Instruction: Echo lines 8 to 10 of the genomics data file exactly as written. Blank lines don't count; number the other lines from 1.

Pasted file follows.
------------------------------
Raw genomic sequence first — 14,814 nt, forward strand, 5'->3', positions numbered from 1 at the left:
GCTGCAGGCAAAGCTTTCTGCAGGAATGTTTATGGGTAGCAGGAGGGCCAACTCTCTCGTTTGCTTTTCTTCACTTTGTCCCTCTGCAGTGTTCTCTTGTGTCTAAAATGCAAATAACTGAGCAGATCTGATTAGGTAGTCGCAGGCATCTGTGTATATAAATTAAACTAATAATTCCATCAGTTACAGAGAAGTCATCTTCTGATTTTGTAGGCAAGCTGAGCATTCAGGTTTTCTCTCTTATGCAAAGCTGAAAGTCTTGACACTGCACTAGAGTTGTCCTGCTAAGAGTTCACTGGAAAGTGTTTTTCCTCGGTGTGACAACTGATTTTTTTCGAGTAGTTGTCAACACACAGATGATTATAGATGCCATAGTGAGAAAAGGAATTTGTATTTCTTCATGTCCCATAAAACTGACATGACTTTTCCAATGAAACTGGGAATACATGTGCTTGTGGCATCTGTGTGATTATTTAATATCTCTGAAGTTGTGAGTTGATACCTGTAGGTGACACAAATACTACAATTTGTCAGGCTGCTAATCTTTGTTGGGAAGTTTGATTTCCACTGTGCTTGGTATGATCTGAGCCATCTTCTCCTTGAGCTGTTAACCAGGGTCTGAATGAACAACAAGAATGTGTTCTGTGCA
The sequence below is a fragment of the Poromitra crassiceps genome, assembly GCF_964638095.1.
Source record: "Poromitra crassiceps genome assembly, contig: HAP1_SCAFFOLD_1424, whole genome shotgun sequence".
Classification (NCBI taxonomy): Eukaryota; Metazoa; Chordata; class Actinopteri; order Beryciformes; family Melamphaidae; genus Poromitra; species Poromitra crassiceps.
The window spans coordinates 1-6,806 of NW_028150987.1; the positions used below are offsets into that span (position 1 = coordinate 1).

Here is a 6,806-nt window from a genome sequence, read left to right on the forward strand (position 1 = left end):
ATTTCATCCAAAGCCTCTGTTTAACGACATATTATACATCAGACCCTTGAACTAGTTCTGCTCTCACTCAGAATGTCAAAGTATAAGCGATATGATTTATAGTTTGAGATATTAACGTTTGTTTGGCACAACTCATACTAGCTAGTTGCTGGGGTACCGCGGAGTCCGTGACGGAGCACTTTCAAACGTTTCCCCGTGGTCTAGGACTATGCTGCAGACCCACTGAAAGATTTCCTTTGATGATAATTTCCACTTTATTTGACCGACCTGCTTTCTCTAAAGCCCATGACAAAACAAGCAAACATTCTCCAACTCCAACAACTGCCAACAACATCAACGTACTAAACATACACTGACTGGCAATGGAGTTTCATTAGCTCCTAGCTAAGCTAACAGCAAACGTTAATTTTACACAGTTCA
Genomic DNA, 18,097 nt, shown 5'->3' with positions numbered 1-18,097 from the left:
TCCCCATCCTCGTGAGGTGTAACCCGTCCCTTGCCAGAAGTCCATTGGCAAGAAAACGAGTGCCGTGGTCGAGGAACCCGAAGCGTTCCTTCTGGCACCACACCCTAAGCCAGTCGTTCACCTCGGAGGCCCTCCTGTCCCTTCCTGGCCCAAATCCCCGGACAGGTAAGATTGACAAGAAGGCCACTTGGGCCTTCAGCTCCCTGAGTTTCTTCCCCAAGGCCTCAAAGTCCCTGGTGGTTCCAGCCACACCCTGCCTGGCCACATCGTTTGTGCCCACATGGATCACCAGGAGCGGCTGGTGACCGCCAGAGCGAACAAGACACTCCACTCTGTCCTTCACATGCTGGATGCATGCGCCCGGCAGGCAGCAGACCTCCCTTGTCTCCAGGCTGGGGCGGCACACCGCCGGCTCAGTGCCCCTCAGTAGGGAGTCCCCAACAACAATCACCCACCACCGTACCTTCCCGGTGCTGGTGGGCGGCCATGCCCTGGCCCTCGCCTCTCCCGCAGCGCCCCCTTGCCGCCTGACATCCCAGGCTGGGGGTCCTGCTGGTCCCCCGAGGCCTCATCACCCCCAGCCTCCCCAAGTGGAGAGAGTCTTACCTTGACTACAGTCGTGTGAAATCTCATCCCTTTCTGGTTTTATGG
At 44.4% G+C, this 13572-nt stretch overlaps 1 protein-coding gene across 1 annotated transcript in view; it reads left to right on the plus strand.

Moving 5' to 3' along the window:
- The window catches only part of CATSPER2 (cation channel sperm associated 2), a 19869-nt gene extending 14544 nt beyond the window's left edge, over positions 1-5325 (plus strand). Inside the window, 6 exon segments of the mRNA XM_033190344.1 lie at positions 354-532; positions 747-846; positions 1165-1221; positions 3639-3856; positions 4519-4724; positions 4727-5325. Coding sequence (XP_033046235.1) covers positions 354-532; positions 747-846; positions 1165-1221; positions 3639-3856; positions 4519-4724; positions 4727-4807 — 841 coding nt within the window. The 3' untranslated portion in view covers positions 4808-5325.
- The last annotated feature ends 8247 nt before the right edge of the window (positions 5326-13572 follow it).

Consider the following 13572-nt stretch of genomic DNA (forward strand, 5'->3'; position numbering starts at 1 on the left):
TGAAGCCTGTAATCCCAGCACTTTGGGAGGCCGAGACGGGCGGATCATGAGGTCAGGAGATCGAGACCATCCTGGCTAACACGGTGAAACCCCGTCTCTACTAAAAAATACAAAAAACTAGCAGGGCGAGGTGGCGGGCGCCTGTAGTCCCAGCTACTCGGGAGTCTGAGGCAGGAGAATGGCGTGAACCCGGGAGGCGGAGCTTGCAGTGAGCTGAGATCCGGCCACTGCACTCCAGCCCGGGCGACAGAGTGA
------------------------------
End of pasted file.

ATTTCATCCAAAGCCTCTGTTTAACGACATATTATACATCAGACCCTTGAACTAGTTCTGCTCTCACTCAGAATGTCAAAGTATAAGCGATATGATTTATAGTTTGAGATATTAACGTTTGTTTGGCACAACTCATACTAGCTAGTTGCTGGGGTACCGCGGAGTCCGTGACGGAGCACTTTCAAACGTTTCCCCGTGGTCTAGGACTATGCTGCAGACCCACTGAAAGATTTCCTTTGATGATAATTTCCACTTTATTTGACCGACCTGCTTTCTCTAAAGCCCATGACAAAACAAGCAAACATTCTCCAACTCCAACAACTGCCAACAACATCAACGTACTAAACATACACTGACTGGCAATGGAGTTTCATTAGCTCCTAGCTAAGCTAACAGCAAACGTTAATTTTACACAGTTCA
Genomic DNA, 18,097 nt, shown 5'->3' with positions numbered 1-18,097 from the left:
TCCCCATCCTCGTGAGGTGTAACCCGTCCCTTGCCAGAAGTCCATTGGCAAGAAAACGAGTGCCGTGGTCGAGGAACCCGAAGCGTTCCTTCTGGCACCACACCCTAAGCCAGTCGTTCACCTCGGAGGCCCTCCTGTCCCTTCCTGGCCCAAATCCCCGGACAGGTAAGATTGACAAGAAGGCCACTTGGGCCTTCAGCTCCCTGAGTTTCTTCCCCAAGGCCTCAAAGTCCCTGGTGGTTCCAGCCACACCCTGCCTGGCCACATCGTTTGTGCCCACATGGATCACCAGGAGCGGCTGGTGACCGCCAGAGCGAACAAGACACTCCACTCTGTCCTTCACATGCTGGATGCATGCGCCCGGCAGGCAGCAGACCTCCCTTGTCTCCAGGCTGGGGCGGCACACCGCCGGCTCAGTGCCCCTCAGTAGGGAGTCCCCAACAACAATCACCCACCACCGTACCTTCCCGGTGCTGGTGGGCGGCCATGCCCTGGCCCTCGCCTCTCCCGCAGCGCCCCCTTGCCGCCTGACATCCCAGGCTGGGGGTCCTGCTGGTCCCCCGAGGCCTCATCACCCCCAGCCTCCCCAAGTGGAGAGAGTCTTACCTTGACTACAGTCGTGTGAAATCTCATCCCTTTCTGGTTTTATGG